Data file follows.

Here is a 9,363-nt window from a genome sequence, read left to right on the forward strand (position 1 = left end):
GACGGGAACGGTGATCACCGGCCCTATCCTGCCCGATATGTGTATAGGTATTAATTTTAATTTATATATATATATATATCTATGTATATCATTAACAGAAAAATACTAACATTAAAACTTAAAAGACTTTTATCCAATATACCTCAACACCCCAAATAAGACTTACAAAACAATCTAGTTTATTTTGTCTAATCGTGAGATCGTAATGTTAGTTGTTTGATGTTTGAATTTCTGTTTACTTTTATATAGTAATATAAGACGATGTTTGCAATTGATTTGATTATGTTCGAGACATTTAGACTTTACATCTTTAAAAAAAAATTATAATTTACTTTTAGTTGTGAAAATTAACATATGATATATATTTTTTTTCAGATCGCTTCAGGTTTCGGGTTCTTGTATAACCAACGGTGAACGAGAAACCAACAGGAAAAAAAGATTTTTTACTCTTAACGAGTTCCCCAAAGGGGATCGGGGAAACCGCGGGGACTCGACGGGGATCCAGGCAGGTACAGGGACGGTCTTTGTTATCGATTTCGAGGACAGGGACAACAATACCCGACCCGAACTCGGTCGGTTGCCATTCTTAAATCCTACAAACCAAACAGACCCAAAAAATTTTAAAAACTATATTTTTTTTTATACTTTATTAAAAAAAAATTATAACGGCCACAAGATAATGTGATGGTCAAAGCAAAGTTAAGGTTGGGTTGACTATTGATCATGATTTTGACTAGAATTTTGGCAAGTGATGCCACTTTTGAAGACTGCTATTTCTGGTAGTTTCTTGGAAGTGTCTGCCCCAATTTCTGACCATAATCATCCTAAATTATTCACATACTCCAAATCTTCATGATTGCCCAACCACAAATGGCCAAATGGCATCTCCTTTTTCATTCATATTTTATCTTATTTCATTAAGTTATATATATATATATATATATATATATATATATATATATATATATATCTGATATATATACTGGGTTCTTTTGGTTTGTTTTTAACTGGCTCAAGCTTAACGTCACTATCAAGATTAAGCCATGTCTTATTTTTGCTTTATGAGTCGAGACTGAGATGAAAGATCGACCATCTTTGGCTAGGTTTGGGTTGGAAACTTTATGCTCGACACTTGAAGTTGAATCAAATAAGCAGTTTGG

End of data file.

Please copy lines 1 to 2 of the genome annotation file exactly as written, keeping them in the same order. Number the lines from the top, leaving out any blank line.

Here is a 9,363-nt window from a genome sequence, read left to right on the forward strand (position 1 = left end):
GACGGGAACGGTGATCACCGGCCCTATCCTGCCCGATATGTGTATAGGTATTAATTTTAATTTATATATATATATATATCTATGTATATCATTAACAGAAAAATACTAACATTAAAACTTAAAAGACTTTTATCCAATATACCTCAACACCCCAAATAAGACTTACAAAACAATCTAGTTTATTTTGTCTAATCGTGAGATCGTAATGTTAGTTGTTTGATGTTTGAATTTCTGTTTACTTTTATATAGTAATATAAGACGATGTTTGCAATTGATTTGATTATGTTCGAGACATTTAGACTTTACATCTTTAAAAAAAAATTATAATTTACTTTTAGTTGTGAAAATTAACATATGATATATATTTTTTTTCAGATCGCTTCAGGTTTCGGGTTCTTGTATAACCAACGGTGAACGAGAAACCAACAGGAAAAAAAGATTTTTTACTCTTAACGAGTTCCCCAAAGGGGATCGGGGAAACCGCGGGGACTCGACGGGGATCCAGGCAGGTACAGGGACGGTCTTTGTTATCGATTTCGAGGACAGGGACAACAATACCCGACCCGAACTCGGTCGGTTGCCATTCTTAAATCCTACAAACCAAACAGACCCAAAAAATTTTAAAAACTATATTTTTTTTTATACTTTATTAAAAAAAAATTATAACGGCCACAAGATAATGTGATGGTCAAAGCAAAGTTAAGGTTGGGTTGACTATTGATCATGATTTTGACTAGAATTTTGGCAAGTGATGCCACTTTTGAAGACTGCTATTTCTGGTAGTTTCTTGGAAGTGTCTGCCCCAATTTCTGACCATAATCATCCTAAATTATTCACATACTCCAAATCTTCATGATTGCCCAACCACAAATGGCCAAATGGCATCTCCTTTTTCATTCATATTTTATCTTATTTCATTAAGTTATATATATATATATATATATATATATATATATATATATATATATATCTGATATATATACTGGGTTCTTTTGGTTTGTTTTTAACTGGCTCAAGCTTAACGTCACTATCAAGATTAAGCCATGTCTTATTTTTGCTTTATGAGTCGAGACTGAGATGAAAGATCGACCATCTTTGGCTAGGTTTGGGTTGGAAACTTTATGCTCGACACTTGAAGTTGAATCAAATAAGCAGTTTGG